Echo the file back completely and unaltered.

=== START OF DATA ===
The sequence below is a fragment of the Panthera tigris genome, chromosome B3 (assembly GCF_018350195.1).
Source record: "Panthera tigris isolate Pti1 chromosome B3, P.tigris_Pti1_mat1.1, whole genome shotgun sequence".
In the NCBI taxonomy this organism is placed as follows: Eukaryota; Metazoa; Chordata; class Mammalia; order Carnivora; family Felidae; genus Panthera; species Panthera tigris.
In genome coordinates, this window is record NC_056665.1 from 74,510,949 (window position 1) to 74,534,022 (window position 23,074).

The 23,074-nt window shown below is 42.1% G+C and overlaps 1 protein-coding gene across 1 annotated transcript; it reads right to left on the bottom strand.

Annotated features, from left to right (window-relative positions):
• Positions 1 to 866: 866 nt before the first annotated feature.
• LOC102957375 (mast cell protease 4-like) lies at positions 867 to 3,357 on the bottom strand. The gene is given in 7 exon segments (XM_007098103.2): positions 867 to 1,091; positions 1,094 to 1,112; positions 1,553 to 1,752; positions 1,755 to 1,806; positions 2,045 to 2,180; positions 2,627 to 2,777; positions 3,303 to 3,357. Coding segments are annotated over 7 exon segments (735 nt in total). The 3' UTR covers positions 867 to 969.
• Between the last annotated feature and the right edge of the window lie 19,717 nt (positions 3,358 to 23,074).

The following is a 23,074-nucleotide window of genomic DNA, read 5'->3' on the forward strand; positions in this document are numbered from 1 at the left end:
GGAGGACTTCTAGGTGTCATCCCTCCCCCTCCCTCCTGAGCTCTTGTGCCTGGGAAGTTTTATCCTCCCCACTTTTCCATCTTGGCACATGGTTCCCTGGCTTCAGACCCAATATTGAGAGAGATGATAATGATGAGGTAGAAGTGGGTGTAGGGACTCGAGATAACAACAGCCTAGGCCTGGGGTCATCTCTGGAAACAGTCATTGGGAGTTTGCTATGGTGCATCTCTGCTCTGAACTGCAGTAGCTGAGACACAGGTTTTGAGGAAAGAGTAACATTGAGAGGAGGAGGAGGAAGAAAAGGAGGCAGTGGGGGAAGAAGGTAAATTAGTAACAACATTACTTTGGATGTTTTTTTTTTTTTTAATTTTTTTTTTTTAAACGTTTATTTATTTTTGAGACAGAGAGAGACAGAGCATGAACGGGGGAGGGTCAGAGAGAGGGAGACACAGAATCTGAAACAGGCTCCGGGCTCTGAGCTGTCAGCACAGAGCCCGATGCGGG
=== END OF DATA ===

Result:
The sequence below is a fragment of the Panthera tigris genome, chromosome B3 (assembly GCF_018350195.1).
Source record: "Panthera tigris isolate Pti1 chromosome B3, P.tigris_Pti1_mat1.1, whole genome shotgun sequence".
In the NCBI taxonomy this organism is placed as follows: Eukaryota; Metazoa; Chordata; class Mammalia; order Carnivora; family Felidae; genus Panthera; species Panthera tigris.
In genome coordinates, this window is record NC_056665.1 from 74,510,949 (window position 1) to 74,534,022 (window position 23,074).

The 23,074-nt window shown below is 42.1% G+C and overlaps 1 protein-coding gene across 1 annotated transcript; it reads right to left on the bottom strand.

Annotated features, from left to right (window-relative positions):
• Positions 1 to 866: 866 nt before the first annotated feature.
• LOC102957375 (mast cell protease 4-like) lies at positions 867 to 3,357 on the bottom strand. The gene is given in 7 exon segments (XM_007098103.2): positions 867 to 1,091; positions 1,094 to 1,112; positions 1,553 to 1,752; positions 1,755 to 1,806; positions 2,045 to 2,180; positions 2,627 to 2,777; positions 3,303 to 3,357. Coding segments are annotated over 7 exon segments (735 nt in total). The 3' UTR covers positions 867 to 969.
• Between the last annotated feature and the right edge of the window lie 19,717 nt (positions 3,358 to 23,074).

The following is a 23,074-nucleotide window of genomic DNA, read 5'->3' on the forward strand; positions in this document are numbered from 1 at the left end:
GGAGGACTTCTAGGTGTCATCCCTCCCCCTCCCTCCTGAGCTCTTGTGCCTGGGAAGTTTTATCCTCCCCACTTTTCCATCTTGGCACATGGTTCCCTGGCTTCAGACCCAATATTGAGAGAGATGATAATGATGAGGTAGAAGTGGGTGTAGGGACTCGAGATAACAACAGCCTAGGCCTGGGGTCATCTCTGGAAACAGTCATTGGGAGTTTGCTATGGTGCATCTCTGCTCTGAACTGCAGTAGCTGAGACACAGGTTTTGAGGAAAGAGTAACATTGAGAGGAGGAGGAGGAAGAAAAGGAGGCAGTGGGGGAAGAAGGTAAATTAGTAACAACATTACTTTGGATGTTTTTTTTTTTTTTAATTTTTTTTTTTTAAACGTTTATTTATTTTTGAGACAGAGAGAGACAGAGCATGAACGGGGGAGGGTCAGAGAGAGGGAGACACAGAATCTGAAACAGGCTCCGGGCTCTGAGCTGTCAGCACAGAGCCCGATGCGGG